If so, the implication is that we need to work to dig ourselves out of holes and move on to climbing mountains. It creates an incentive to face our fears and discomforts.
On the other hand, if we think that it’s supposed to be easy rising to greater levels of happiness and fulfillment, then we’re going to actually head in the wrong direction by using easyness as our compass, which will in fact lead us downward.
This fits with my own experience in life. When things have been comfortable for me, it’s usally been a lower level of existence. Eating poorly, not working out, not studying, not working — these things are both easier and prevent success.
Doing the right things — the harder things — lead to discomfort from doing them again and again, and the upper limit problem helps conceptualize this barrier that we need to push against in order to break through.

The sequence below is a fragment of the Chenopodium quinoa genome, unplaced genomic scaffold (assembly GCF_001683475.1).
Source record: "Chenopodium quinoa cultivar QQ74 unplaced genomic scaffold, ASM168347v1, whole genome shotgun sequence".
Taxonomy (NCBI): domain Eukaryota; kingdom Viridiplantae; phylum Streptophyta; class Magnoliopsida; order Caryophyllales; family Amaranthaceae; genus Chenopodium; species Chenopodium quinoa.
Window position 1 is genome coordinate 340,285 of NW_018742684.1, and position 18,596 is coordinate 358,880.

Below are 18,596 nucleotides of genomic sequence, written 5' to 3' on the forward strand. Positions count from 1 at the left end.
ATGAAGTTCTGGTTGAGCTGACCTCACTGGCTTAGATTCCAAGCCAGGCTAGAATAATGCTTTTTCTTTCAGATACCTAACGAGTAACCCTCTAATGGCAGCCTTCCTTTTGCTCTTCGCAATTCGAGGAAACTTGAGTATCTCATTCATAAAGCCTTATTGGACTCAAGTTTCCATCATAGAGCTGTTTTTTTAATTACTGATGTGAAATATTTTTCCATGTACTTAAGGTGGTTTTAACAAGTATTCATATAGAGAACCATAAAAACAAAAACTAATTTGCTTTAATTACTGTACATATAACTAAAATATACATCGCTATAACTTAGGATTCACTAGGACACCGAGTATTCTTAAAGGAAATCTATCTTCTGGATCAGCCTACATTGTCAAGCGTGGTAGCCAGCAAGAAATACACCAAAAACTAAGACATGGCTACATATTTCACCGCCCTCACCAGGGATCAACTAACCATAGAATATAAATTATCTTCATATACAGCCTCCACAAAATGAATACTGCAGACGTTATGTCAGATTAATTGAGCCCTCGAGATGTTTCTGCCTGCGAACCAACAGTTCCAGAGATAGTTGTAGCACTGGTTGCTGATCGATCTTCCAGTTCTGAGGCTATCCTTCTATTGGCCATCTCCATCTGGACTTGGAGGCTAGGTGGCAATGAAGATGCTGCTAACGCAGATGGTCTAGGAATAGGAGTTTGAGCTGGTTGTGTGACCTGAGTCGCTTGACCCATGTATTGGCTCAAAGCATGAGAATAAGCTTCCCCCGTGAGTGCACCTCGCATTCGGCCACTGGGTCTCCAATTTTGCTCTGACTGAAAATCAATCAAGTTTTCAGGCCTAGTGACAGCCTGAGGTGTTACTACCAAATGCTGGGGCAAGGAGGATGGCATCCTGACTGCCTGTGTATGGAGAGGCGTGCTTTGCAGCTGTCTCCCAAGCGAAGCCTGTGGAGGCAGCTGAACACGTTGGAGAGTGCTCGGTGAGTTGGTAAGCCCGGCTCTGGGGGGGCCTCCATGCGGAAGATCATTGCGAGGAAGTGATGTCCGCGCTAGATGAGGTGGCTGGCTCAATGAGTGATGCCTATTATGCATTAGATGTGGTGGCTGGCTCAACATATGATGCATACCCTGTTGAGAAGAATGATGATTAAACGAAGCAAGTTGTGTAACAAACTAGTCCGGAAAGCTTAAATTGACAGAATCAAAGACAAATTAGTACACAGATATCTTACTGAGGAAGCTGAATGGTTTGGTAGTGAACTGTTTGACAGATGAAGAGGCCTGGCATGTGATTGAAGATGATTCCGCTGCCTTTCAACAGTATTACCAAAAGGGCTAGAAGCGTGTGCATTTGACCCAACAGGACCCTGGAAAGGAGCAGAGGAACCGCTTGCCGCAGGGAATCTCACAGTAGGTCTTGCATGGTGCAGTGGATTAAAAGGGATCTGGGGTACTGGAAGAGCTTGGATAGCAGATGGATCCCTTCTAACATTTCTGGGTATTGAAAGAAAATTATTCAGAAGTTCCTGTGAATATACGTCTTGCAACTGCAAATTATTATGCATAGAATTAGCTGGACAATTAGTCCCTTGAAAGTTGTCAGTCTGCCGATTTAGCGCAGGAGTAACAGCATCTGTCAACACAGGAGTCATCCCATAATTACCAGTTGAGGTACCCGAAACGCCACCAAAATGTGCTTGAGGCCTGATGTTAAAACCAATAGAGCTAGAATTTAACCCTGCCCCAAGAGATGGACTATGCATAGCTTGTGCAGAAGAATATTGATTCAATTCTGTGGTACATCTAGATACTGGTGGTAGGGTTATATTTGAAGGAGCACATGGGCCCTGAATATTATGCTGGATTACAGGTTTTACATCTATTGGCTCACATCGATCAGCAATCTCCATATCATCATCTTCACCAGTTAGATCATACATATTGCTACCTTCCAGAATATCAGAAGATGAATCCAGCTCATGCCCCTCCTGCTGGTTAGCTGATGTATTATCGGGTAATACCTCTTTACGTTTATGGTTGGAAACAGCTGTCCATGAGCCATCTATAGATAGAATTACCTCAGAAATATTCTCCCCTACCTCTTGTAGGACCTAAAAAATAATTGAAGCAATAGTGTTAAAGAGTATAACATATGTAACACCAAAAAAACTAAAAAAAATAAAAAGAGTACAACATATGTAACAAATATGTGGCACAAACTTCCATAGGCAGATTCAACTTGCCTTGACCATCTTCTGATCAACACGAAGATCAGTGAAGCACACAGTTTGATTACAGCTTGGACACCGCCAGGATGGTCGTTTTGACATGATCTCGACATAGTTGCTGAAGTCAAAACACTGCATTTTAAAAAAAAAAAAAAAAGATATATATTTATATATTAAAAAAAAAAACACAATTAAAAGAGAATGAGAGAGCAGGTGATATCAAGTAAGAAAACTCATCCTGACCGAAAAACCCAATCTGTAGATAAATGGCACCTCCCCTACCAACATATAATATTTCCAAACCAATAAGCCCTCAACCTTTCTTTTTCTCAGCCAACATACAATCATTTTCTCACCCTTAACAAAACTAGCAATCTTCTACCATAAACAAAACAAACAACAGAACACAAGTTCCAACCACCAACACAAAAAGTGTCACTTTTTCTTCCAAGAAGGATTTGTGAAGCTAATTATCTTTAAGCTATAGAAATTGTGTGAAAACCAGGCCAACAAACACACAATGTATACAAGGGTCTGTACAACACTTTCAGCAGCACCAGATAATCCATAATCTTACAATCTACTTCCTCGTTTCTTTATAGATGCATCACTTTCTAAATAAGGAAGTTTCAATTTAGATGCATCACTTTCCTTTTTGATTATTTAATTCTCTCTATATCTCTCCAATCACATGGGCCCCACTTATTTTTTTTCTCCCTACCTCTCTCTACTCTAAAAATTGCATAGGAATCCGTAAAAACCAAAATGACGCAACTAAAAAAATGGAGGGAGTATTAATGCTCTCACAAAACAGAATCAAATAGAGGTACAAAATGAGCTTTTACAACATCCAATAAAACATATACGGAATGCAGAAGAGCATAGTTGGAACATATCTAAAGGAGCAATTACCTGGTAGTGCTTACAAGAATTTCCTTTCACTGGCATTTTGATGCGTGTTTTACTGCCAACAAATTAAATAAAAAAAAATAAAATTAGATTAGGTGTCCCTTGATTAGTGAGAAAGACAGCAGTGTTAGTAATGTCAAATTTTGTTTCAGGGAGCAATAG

The two main examples given for the upper limit problem are wealth, and love/intimacy. Intimacy is perhaps the clearest one, to me. When we get closer to someone than we have before, it is both energizing and overwhelming. We’ve never broken this barrier before. What is on the other side of it? Now, with our heart more open than ever before, we can be hurt like never before. What if we needed those walls that kept us safe and secure all these years? Can there be too much of a good thing? What if this love ends, will we be able to withstand the loss? What if the person betrays us? This can’t last…
That is the kind of anxiety and mental dialogue we can face when we’re ascending and bumping up against an self-imposed, past-conditioned, limiting belief. But it’s pretty clearly a defensive strategy to reduce risk and stay safe, not an actual limit. The truth is, sometimes love can last, and grow, very big, for a very long time, and that most people, most of the time, hold themselves back from this.